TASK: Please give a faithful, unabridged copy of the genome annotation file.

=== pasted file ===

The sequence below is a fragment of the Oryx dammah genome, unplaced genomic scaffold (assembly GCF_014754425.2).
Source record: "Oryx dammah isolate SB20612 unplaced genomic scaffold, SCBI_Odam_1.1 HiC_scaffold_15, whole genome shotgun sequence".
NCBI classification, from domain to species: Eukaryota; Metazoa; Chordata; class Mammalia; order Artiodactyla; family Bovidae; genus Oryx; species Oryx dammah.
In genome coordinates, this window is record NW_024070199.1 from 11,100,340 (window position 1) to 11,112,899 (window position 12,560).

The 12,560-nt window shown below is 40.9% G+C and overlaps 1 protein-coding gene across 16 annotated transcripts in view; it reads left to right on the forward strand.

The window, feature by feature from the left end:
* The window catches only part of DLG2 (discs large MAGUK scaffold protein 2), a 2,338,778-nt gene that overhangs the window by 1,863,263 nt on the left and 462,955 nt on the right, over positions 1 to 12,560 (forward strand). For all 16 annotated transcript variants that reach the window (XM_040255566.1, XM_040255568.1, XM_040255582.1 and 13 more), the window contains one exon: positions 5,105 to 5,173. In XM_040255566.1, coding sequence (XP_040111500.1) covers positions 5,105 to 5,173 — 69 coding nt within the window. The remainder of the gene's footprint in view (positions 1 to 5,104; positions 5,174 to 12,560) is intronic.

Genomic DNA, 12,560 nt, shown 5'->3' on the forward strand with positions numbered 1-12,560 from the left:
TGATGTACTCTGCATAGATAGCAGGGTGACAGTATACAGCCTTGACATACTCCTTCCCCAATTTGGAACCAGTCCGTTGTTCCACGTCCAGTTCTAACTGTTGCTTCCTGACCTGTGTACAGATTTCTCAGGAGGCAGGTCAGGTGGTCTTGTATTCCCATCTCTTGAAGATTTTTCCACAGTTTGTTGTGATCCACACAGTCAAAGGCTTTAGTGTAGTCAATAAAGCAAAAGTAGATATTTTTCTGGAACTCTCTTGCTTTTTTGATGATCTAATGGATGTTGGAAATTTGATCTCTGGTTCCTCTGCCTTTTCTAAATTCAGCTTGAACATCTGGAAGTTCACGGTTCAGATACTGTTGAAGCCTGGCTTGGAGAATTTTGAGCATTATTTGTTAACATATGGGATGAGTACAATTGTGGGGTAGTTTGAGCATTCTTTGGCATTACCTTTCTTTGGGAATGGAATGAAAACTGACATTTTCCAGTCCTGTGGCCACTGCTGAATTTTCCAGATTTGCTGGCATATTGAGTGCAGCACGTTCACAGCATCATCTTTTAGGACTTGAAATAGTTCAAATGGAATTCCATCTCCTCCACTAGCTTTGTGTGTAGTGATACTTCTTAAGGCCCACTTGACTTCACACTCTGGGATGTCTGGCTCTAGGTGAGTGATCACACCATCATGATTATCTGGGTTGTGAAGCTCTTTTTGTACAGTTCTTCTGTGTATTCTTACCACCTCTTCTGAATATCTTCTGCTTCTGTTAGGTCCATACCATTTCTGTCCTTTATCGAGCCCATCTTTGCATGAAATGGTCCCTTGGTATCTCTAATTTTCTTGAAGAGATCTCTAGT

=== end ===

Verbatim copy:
The sequence below is a fragment of the Oryx dammah genome, unplaced genomic scaffold (assembly GCF_014754425.2).
Source record: "Oryx dammah isolate SB20612 unplaced genomic scaffold, SCBI_Odam_1.1 HiC_scaffold_15, whole genome shotgun sequence".
NCBI classification, from domain to species: Eukaryota; Metazoa; Chordata; class Mammalia; order Artiodactyla; family Bovidae; genus Oryx; species Oryx dammah.
In genome coordinates, this window is record NW_024070199.1 from 11,100,340 (window position 1) to 11,112,899 (window position 12,560).

The 12,560-nt window shown below is 40.9% G+C and overlaps 1 protein-coding gene across 16 annotated transcripts in view; it reads left to right on the forward strand.

The window, feature by feature from the left end:
* The window catches only part of DLG2 (discs large MAGUK scaffold protein 2), a 2,338,778-nt gene that overhangs the window by 1,863,263 nt on the left and 462,955 nt on the right, over positions 1 to 12,560 (forward strand). For all 16 annotated transcript variants that reach the window (XM_040255566.1, XM_040255568.1, XM_040255582.1 and 13 more), the window contains one exon: positions 5,105 to 5,173. In XM_040255566.1, coding sequence (XP_040111500.1) covers positions 5,105 to 5,173 — 69 coding nt within the window. The remainder of the gene's footprint in view (positions 1 to 5,104; positions 5,174 to 12,560) is intronic.

Genomic DNA, 12,560 nt, shown 5'->3' on the forward strand with positions numbered 1-12,560 from the left:
TGATGTACTCTGCATAGATAGCAGGGTGACAGTATACAGCCTTGACATACTCCTTCCCCAATTTGGAACCAGTCCGTTGTTCCACGTCCAGTTCTAACTGTTGCTTCCTGACCTGTGTACAGATTTCTCAGGAGGCAGGTCAGGTGGTCTTGTATTCCCATCTCTTGAAGATTTTTCCACAGTTTGTTGTGATCCACACAGTCAAAGGCTTTAGTGTAGTCAATAAAGCAAAAGTAGATATTTTTCTGGAACTCTCTTGCTTTTTTGATGATCTAATGGATGTTGGAAATTTGATCTCTGGTTCCTCTGCCTTTTCTAAATTCAGCTTGAACATCTGGAAGTTCACGGTTCAGATACTGTTGAAGCCTGGCTTGGAGAATTTTGAGCATTATTTGTTAACATATGGGATGAGTACAATTGTGGGGTAGTTTGAGCATTCTTTGGCATTACCTTTCTTTGGGAATGGAATGAAAACTGACATTTTCCAGTCCTGTGGCCACTGCTGAATTTTCCAGATTTGCTGGCATATTGAGTGCAGCACGTTCACAGCATCATCTTTTAGGACTTGAAATAGTTCAAATGGAATTCCATCTCCTCCACTAGCTTTGTGTGTAGTGATACTTCTTAAGGCCCACTTGACTTCACACTCTGGGATGTCTGGCTCTAGGTGAGTGATCACACCATCATGATTATCTGGGTTGTGAAGCTCTTTTTGTACAGTTCTTCTGTGTATTCTTACCACCTCTTCTGAATATCTTCTGCTTCTGTTAGGTCCATACCATTTCTGTCCTTTATCGAGCCCATCTTTGCATGAAATGGTCCCTTGGTATCTCTAATTTTCTTGAAGAGATCTCTAGT